The perception of scrolling vs. paginating has definitely changed. Users today are not opposed to scrolling if they believe that there is value to be had in doing so. At the same time, users sense of being overwhelmed with data has changed. The most successful interfaces that challenge users to wade through large data sets are provide some or both of the following:
1) As Todd says: An expression of quantity: a notion of how many results.
2) Mechanisms to understand and navigate dimensions within the total quantity. A good example of this is faceted navigation/filter sets. (See Getty Images result set left rail as an example).
The perception of volume has two sides:
If the data response is shallow, it can cheapen the value perception. “These guys don’t have anything”. Conversely, creating too many clicks will weaken the user’s motivation to move forward. Narrowing the set and localizing to relevant results usually changes the users perception on volume. If they believe you will give them the result they’re looking for, the tolerance to paginate and scroll is vastly increased.
The determining factors for pagination vs. full query set scrolling are context, end user goals and technical feasibility.
A note on pagination vs. single page scrolling: This interaction is typically a decision made due to technical limitations/feasibility. Depending on the data set, queries and data - retrieval can be seen as a performance risk in complex systems with massive data sets. Breaking up the query into well defined and finite RPC's basically breaking the data into chunks or in this case, pages, is a good way to mitigate that risk. The length of time users wait for data can make or the user acceptance and the brand and is more of a perception risk than the quantity of response data.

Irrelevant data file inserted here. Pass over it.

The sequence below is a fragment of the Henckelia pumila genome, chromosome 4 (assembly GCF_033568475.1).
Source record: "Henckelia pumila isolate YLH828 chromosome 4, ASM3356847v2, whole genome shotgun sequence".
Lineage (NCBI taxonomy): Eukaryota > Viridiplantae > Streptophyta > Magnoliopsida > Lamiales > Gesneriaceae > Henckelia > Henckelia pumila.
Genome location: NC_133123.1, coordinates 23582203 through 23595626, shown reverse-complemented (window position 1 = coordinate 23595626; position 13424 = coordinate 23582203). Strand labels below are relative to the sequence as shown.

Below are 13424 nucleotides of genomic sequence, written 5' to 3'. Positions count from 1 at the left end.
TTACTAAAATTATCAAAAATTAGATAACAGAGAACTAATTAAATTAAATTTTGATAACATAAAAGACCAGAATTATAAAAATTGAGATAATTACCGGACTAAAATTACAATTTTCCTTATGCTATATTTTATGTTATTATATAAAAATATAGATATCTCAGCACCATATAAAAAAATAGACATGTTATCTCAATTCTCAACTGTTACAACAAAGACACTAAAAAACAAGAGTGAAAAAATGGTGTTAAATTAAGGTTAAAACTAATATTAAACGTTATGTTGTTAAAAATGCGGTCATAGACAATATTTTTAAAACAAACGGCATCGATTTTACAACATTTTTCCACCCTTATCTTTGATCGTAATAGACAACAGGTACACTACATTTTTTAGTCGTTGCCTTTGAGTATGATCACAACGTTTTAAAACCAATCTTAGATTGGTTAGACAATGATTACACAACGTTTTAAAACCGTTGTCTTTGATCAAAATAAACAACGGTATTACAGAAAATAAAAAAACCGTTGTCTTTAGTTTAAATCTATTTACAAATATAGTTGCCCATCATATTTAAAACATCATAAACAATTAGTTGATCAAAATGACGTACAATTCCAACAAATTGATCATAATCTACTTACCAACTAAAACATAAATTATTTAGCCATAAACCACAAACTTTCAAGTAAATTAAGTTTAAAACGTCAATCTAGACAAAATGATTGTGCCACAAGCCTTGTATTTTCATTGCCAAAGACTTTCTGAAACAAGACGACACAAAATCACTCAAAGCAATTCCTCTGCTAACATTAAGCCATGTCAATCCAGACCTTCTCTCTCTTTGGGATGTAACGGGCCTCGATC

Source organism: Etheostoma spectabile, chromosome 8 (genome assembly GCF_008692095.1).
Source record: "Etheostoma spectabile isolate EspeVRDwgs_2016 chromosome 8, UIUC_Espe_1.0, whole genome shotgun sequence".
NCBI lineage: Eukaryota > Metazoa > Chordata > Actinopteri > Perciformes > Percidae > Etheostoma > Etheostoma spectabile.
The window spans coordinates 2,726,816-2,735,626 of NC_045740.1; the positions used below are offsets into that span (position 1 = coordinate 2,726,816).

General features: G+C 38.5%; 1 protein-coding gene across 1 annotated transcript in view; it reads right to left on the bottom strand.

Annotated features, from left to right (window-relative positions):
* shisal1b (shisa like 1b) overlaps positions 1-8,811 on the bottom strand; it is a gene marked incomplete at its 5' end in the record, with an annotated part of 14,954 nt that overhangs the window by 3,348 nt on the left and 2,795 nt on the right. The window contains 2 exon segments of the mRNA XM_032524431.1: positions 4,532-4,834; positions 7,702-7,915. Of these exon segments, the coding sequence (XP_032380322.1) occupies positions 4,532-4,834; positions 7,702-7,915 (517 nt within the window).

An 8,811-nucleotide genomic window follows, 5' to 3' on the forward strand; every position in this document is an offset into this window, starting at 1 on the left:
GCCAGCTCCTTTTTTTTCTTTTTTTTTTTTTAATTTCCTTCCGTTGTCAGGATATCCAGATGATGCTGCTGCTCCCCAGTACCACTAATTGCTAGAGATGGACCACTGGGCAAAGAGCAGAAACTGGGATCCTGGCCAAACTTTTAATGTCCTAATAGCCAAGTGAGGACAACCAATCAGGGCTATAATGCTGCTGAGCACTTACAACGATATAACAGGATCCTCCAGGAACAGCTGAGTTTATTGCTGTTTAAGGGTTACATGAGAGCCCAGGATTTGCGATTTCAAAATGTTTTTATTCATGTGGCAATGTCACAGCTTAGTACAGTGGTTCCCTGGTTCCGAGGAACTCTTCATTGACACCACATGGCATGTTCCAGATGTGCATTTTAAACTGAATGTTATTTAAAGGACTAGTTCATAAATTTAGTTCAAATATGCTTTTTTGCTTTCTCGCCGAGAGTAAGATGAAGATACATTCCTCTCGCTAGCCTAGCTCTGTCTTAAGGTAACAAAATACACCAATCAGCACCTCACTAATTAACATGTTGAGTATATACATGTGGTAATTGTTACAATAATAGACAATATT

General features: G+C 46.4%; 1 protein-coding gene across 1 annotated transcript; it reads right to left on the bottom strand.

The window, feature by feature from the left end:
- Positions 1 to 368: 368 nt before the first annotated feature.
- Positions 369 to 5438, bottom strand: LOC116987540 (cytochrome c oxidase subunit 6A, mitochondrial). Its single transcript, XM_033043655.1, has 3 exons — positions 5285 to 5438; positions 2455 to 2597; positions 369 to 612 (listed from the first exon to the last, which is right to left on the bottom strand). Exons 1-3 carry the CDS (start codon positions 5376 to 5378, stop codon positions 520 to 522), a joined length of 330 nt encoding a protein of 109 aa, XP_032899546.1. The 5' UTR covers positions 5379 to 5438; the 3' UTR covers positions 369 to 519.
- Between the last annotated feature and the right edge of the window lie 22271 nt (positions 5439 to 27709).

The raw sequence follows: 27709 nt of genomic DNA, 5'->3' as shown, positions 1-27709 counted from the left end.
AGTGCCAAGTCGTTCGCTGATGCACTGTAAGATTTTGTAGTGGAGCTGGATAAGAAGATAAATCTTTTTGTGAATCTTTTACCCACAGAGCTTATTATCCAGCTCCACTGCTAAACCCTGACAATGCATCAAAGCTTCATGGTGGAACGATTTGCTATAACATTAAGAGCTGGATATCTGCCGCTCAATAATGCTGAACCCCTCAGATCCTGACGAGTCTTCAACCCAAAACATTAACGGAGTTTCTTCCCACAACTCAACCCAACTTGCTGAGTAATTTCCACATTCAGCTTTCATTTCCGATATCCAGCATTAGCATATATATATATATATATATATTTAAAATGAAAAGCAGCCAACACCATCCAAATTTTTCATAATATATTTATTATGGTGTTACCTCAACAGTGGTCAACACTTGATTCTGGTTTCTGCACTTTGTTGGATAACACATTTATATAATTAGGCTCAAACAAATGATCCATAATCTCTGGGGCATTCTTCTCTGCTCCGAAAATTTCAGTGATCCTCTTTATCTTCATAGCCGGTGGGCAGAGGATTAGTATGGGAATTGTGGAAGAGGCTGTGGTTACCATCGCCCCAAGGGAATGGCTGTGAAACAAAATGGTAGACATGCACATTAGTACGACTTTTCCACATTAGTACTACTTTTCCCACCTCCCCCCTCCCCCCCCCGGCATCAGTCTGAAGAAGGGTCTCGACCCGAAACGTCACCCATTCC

What we're seeing with AJAX and "lazy load" used by Twitter and Facebook among other sites, is the tendency to load a page or two of scrolling data initially, then "fetch" another set as the user hits the bottom of the screen.
In the case of Twitter, the audience can assume that the data set is too massive for pagination as a volume indicator to make any sense. And as the context-culture of Twitter is more topical and present tense, there's little value in archival functionality.
Facebook Timeline on the other-hand is sensitive to Life Experience context to their data, and have implemented a nice Annual/Monthly rollup archive on the right rail of what can be a seemingly endless set of life streaming posts.
The shorter answer is… it depends.